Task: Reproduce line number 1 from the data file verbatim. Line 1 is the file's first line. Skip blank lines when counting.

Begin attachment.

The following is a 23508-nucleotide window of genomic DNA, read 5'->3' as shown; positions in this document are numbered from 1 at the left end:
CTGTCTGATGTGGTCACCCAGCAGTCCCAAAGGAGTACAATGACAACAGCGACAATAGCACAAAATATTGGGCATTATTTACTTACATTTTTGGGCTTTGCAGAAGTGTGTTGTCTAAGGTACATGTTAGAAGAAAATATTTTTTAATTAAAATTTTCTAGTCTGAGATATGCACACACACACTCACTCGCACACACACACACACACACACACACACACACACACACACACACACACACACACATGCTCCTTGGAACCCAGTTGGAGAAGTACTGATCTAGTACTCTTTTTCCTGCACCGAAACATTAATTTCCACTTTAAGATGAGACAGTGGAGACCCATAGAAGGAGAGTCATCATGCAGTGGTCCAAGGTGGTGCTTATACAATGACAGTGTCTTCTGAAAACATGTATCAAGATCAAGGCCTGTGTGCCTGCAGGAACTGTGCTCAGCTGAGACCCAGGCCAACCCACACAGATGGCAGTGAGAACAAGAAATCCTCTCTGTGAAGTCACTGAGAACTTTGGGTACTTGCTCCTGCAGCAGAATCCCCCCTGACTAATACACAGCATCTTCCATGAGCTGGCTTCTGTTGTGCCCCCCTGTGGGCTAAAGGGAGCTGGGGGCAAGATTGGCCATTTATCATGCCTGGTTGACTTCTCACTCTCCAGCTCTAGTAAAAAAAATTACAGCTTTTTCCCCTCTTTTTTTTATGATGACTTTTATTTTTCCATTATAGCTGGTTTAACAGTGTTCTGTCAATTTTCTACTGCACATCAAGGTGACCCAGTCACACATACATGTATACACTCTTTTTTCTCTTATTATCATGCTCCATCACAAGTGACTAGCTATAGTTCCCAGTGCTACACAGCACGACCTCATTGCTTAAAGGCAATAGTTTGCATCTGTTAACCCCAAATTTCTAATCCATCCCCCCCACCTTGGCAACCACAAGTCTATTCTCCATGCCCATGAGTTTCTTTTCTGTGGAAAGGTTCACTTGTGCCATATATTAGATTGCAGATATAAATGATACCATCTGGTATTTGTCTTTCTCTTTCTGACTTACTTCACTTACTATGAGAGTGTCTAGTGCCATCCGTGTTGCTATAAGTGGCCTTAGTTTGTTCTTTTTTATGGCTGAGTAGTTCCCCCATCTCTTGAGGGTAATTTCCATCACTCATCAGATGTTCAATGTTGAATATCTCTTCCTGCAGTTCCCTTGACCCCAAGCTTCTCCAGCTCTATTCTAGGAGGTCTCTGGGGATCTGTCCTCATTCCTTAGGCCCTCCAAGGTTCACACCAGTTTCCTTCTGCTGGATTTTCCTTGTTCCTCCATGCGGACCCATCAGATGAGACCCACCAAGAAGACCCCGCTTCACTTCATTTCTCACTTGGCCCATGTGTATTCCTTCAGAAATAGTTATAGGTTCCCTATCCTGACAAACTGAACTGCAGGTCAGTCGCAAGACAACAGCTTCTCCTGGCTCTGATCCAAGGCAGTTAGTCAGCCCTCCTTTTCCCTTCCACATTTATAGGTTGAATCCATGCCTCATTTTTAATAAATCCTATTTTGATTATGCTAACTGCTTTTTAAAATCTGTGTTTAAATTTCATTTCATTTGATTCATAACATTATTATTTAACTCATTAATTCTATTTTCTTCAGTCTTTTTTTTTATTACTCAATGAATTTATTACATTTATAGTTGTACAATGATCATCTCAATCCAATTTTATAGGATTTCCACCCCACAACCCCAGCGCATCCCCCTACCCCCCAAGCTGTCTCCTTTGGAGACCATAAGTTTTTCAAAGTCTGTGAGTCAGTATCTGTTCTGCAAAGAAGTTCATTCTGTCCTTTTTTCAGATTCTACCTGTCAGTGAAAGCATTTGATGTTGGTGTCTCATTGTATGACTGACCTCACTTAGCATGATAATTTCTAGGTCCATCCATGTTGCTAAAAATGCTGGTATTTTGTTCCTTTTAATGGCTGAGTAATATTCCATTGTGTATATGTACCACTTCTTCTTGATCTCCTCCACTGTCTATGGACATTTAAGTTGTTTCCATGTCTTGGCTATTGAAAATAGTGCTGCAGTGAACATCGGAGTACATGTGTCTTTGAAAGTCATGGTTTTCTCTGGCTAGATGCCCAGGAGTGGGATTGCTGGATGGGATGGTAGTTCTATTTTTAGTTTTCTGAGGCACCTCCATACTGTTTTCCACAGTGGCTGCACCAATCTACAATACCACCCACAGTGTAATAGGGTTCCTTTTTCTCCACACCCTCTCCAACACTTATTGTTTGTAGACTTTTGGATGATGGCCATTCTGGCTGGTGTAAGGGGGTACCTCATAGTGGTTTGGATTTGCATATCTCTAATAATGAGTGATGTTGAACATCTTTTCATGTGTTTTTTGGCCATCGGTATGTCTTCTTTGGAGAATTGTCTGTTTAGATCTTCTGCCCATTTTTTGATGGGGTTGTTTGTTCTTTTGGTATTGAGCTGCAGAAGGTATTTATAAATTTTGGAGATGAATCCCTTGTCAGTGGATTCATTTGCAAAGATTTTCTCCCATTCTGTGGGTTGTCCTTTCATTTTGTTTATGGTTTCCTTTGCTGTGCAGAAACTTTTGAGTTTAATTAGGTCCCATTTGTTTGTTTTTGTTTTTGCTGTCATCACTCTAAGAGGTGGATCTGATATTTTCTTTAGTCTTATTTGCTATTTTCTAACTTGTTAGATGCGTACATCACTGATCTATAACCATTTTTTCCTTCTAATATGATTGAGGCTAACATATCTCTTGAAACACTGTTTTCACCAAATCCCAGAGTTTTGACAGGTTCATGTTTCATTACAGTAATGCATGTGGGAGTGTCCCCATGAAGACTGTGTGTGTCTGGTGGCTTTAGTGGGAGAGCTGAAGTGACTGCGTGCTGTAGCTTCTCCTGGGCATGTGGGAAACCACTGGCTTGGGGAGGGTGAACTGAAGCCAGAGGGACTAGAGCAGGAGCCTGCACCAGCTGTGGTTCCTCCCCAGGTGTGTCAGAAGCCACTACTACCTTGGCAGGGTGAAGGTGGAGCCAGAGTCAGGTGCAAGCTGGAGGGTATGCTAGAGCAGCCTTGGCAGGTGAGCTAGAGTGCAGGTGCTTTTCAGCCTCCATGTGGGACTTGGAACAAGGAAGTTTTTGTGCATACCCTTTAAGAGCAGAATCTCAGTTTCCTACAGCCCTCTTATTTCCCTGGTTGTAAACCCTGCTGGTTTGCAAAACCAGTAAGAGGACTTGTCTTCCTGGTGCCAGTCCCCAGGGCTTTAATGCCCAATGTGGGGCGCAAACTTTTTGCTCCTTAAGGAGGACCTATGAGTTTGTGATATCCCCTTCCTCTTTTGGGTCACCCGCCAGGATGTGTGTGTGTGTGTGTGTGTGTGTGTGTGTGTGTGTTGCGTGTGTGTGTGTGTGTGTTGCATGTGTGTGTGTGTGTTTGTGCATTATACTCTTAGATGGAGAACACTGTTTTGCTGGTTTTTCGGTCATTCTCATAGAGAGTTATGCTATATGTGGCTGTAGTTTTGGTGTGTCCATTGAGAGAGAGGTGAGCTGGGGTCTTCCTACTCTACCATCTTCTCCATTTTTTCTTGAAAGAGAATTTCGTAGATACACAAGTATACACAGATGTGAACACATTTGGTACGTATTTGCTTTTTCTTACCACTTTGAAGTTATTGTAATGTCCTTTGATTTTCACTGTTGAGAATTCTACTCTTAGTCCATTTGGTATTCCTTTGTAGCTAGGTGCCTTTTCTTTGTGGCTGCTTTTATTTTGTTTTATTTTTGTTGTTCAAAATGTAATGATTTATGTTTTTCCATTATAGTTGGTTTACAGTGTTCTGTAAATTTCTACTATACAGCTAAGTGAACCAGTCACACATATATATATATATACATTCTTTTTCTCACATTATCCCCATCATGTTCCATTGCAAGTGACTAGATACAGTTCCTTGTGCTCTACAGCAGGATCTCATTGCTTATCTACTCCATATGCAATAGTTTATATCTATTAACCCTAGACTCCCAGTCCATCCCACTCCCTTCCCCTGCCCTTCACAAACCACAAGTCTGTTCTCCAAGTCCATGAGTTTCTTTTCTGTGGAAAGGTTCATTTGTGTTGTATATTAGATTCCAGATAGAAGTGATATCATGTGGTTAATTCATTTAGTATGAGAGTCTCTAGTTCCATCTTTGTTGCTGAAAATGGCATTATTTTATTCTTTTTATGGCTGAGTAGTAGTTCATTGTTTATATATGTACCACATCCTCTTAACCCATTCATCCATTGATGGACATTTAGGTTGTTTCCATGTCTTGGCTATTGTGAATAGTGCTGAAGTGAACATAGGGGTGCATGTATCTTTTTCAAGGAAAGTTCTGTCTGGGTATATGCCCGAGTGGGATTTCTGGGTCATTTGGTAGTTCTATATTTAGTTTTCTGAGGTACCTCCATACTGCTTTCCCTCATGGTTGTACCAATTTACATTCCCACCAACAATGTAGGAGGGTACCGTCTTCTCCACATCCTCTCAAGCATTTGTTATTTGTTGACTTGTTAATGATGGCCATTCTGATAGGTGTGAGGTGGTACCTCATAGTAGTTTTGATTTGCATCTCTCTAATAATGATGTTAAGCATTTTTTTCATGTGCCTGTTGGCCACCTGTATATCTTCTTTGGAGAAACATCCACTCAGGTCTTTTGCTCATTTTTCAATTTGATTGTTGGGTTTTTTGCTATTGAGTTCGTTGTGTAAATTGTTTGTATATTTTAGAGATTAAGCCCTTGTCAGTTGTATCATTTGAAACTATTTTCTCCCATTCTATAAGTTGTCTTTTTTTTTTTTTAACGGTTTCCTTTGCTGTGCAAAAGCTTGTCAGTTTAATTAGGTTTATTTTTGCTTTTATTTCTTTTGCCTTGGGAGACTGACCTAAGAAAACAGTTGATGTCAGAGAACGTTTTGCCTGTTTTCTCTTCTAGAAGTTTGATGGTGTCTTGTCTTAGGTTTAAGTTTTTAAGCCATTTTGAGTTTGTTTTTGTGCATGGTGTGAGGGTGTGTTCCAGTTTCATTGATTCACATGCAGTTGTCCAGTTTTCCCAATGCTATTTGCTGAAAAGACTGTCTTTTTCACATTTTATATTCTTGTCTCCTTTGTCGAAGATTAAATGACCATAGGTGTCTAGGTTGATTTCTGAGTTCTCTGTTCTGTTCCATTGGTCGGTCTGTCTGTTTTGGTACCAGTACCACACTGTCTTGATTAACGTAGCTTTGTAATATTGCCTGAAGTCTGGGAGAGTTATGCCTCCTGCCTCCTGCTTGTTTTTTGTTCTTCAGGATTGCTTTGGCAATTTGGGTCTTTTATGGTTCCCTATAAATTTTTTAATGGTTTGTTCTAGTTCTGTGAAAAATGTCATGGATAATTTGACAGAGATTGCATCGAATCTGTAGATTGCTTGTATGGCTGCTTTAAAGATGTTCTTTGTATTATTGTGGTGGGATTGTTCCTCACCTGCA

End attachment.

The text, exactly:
The following is a 23508-nucleotide window of genomic DNA, read 5'->3' as shown; positions in this document are numbered from 1 at the left end: